White House front walkway with President Obama walking in.

¿Qué rumbo debe seguir la política exterior de los Estados Unidos?

BANGALORE – Cuando el Presidente de los Estados Unidos, Barack Obama, habló recientemente en las Naciones Unidas sobre la necesidad de contrarrestar al Estado Islámico, muchos de sus críticos se quejaron de que insistiera demasiado en la diplomacia y no bastante en el uso de la fuerza. Se hicieron comparaciones con la intervención militar del Presidente de Rusia, Vladimir Putin, en la guerra civil de Siria y, como la campaña para la elección presidencial de los EE.UU. está empezando de verdad, algunos candidatos republicanos acusaron a Obama de aislacionismo.

Pero esas acusaciones son retórica política partidista poco basada en un análisis riguroso de políticas. Más exacto es ver el talante actual como una oscilación del péndulo de la política exterior de los EE.UU. entre lo que Stephen Sestanovich, de la Universidad de Columbia, ha llamado políticas “maximalistas” y políticas de “repliegue”.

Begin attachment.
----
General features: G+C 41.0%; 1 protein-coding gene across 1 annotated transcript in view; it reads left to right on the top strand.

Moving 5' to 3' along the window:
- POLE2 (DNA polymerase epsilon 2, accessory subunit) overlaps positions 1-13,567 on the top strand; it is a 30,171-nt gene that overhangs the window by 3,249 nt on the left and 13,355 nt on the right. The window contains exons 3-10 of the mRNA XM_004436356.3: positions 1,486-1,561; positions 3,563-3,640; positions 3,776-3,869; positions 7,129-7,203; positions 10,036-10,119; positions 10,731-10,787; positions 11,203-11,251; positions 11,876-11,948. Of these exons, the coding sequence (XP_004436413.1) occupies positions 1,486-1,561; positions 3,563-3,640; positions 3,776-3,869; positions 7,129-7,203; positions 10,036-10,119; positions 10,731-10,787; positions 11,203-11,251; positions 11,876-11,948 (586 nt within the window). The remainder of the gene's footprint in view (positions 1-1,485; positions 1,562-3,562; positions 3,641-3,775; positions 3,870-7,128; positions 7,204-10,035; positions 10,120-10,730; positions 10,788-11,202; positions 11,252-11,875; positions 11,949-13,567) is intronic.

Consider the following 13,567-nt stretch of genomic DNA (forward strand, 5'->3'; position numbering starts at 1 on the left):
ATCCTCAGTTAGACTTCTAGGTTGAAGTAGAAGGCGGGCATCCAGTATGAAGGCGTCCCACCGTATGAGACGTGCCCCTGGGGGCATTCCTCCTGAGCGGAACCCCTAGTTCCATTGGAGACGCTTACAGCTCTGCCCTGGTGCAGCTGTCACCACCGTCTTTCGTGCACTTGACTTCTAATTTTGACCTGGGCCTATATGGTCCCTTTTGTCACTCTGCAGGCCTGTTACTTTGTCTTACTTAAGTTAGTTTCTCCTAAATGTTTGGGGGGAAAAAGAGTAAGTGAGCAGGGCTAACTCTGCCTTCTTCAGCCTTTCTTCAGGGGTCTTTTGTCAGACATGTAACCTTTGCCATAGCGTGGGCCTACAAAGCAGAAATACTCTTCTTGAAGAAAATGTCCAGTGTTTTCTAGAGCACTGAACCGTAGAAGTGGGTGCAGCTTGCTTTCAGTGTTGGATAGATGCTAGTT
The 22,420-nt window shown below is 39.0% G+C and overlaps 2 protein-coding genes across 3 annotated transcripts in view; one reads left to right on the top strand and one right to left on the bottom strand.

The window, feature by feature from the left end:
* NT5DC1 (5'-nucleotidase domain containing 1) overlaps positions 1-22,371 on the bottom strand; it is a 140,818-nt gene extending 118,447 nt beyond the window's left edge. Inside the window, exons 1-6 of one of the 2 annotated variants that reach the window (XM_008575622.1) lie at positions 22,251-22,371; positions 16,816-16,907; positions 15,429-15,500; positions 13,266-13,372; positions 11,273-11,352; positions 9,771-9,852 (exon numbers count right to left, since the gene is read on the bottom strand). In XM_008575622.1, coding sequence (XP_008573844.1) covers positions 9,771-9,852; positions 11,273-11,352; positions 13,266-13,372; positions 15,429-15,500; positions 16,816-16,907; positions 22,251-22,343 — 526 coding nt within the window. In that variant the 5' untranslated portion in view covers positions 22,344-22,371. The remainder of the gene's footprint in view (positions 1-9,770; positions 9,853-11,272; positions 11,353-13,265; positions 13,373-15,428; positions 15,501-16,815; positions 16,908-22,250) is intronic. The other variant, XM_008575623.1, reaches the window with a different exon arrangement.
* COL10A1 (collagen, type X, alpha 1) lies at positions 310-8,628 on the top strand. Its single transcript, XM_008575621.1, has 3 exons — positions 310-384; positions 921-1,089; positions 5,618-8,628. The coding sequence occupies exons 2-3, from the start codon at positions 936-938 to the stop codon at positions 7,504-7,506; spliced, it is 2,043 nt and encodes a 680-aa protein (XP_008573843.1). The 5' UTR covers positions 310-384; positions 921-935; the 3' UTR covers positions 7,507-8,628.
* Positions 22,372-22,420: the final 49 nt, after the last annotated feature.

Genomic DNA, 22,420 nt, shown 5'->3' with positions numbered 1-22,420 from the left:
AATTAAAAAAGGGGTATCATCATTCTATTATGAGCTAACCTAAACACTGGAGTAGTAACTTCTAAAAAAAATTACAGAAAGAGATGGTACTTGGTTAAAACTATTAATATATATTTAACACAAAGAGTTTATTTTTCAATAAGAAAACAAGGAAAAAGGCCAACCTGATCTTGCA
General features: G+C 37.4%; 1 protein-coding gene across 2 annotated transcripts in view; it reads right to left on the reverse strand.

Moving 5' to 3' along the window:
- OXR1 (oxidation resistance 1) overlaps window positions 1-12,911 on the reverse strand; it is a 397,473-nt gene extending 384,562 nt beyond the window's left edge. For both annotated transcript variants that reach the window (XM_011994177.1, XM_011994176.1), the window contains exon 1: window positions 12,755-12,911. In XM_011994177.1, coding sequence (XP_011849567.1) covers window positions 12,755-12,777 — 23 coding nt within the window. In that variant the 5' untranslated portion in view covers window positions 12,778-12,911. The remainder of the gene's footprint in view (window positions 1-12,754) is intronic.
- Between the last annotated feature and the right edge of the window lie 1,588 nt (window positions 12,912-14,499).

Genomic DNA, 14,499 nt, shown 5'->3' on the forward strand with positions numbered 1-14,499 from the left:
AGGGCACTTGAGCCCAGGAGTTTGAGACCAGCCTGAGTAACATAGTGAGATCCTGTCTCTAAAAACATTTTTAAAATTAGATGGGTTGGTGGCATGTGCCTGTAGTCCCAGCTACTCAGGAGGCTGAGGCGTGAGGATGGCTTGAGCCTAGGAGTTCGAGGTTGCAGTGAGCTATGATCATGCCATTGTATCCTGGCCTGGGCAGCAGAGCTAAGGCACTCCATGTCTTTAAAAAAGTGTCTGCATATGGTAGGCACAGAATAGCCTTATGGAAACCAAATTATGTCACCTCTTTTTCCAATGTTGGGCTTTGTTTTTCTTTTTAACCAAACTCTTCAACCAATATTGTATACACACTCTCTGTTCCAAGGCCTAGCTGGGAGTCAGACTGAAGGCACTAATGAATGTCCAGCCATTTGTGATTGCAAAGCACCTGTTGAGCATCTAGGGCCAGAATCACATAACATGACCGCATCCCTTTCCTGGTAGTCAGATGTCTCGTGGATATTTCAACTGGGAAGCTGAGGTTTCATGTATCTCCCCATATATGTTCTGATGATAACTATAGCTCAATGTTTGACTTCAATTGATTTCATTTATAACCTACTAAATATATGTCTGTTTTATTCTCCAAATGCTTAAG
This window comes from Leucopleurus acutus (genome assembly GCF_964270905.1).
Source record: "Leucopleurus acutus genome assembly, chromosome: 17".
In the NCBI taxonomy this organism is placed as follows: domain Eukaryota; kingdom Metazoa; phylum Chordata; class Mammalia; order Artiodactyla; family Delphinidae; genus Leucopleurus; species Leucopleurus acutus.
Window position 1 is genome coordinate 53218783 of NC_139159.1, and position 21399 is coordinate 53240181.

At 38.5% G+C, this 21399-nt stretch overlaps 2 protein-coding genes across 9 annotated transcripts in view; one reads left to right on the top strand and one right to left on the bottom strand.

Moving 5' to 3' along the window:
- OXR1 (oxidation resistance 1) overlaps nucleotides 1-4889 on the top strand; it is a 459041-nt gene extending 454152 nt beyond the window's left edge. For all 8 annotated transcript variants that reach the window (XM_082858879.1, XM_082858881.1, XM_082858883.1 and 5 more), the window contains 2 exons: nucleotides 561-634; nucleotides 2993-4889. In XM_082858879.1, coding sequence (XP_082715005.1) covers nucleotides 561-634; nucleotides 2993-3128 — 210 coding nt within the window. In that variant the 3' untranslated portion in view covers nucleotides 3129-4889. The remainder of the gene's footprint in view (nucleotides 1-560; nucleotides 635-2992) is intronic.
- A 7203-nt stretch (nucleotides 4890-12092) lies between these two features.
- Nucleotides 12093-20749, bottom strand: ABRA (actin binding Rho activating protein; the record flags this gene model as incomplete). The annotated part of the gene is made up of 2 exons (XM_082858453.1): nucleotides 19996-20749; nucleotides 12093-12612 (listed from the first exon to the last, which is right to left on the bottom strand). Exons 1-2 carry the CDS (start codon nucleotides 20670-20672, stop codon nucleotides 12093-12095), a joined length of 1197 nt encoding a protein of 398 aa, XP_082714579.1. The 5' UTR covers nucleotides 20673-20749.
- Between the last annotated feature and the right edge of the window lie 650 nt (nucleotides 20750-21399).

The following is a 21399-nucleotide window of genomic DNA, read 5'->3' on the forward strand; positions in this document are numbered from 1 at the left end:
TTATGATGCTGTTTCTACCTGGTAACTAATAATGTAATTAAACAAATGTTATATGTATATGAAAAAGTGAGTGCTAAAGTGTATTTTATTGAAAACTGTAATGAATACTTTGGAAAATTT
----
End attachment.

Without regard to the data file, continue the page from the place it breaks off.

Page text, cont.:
El repliegue no es aislacionismo; es un ajuste de los fines y medios estratégicos. Entre los presidentes que aplicaron políticas de repliegue desde el fin de la segunda guerra mundial figuraron Dwight Eisenhower, Richard Nixon, Jimmy Carter y ahora Obama. Ningún historiador objetivo los consideraría aislacionistas.

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